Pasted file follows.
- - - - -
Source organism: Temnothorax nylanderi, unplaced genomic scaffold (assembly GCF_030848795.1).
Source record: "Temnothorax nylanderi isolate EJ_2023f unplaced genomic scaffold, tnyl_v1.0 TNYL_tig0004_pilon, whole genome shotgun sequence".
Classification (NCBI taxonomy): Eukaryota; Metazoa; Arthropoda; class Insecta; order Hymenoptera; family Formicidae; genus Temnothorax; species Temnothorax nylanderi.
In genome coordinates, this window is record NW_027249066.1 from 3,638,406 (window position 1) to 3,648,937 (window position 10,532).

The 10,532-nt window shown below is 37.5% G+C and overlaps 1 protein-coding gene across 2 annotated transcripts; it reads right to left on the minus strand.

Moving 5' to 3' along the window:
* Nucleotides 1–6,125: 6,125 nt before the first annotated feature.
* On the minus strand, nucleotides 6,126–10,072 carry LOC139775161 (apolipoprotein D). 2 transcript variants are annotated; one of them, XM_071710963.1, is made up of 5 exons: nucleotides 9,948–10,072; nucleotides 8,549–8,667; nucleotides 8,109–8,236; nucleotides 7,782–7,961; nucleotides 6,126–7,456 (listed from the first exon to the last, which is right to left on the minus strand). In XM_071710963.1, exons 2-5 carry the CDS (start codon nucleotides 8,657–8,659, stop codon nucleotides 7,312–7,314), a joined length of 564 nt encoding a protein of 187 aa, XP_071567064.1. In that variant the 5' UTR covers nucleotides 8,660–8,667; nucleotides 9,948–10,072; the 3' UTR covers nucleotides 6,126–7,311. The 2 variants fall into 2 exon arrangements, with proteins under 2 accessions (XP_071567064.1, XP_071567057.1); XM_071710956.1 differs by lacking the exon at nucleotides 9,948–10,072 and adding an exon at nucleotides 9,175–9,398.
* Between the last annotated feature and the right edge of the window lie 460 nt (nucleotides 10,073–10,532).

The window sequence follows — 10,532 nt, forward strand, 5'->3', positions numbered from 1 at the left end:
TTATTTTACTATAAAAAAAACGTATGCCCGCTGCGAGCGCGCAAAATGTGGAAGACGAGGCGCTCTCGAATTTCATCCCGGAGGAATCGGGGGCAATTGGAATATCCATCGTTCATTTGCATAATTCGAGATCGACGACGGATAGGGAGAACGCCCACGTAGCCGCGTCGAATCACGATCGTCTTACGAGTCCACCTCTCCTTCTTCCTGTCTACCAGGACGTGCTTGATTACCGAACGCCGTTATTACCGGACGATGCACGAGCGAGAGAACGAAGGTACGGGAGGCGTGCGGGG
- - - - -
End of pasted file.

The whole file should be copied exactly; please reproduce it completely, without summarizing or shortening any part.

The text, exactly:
Source organism: Temnothorax nylanderi, unplaced genomic scaffold (assembly GCF_030848795.1).
Source record: "Temnothorax nylanderi isolate EJ_2023f unplaced genomic scaffold, tnyl_v1.0 TNYL_tig0004_pilon, whole genome shotgun sequence".
Classification (NCBI taxonomy): Eukaryota; Metazoa; Arthropoda; class Insecta; order Hymenoptera; family Formicidae; genus Temnothorax; species Temnothorax nylanderi.
In genome coordinates, this window is record NW_027249066.1 from 3,638,406 (window position 1) to 3,648,937 (window position 10,532).

The 10,532-nt window shown below is 37.5% G+C and overlaps 1 protein-coding gene across 2 annotated transcripts; it reads right to left on the minus strand.

Moving 5' to 3' along the window:
* Nucleotides 1–6,125: 6,125 nt before the first annotated feature.
* On the minus strand, nucleotides 6,126–10,072 carry LOC139775161 (apolipoprotein D). 2 transcript variants are annotated; one of them, XM_071710963.1, is made up of 5 exons: nucleotides 9,948–10,072; nucleotides 8,549–8,667; nucleotides 8,109–8,236; nucleotides 7,782–7,961; nucleotides 6,126–7,456 (listed from the first exon to the last, which is right to left on the minus strand). In XM_071710963.1, exons 2-5 carry the CDS (start codon nucleotides 8,657–8,659, stop codon nucleotides 7,312–7,314), a joined length of 564 nt encoding a protein of 187 aa, XP_071567064.1. In that variant the 5' UTR covers nucleotides 8,660–8,667; nucleotides 9,948–10,072; the 3' UTR covers nucleotides 6,126–7,311. The 2 variants fall into 2 exon arrangements, with proteins under 2 accessions (XP_071567064.1, XP_071567057.1); XM_071710956.1 differs by lacking the exon at nucleotides 9,948–10,072 and adding an exon at nucleotides 9,175–9,398.
* Between the last annotated feature and the right edge of the window lie 460 nt (nucleotides 10,073–10,532).

The window sequence follows — 10,532 nt, forward strand, 5'->3', positions numbered from 1 at the left end:
TTATTTTACTATAAAAAAAACGTATGCCCGCTGCGAGCGCGCAAAATGTGGAAGACGAGGCGCTCTCGAATTTCATCCCGGAGGAATCGGGGGCAATTGGAATATCCATCGTTCATTTGCATAATTCGAGATCGACGACGGATAGGGAGAACGCCCACGTAGCCGCGTCGAATCACGATCGTCTTACGAGTCCACCTCTCCTTCTTCCTGTCTACCAGGACGTGCTTGATTACCGAACGCCGTTATTACCGGACGATGCACGAGCGAGAGAACGAAGGTACGGGAGGCGTGCGGGG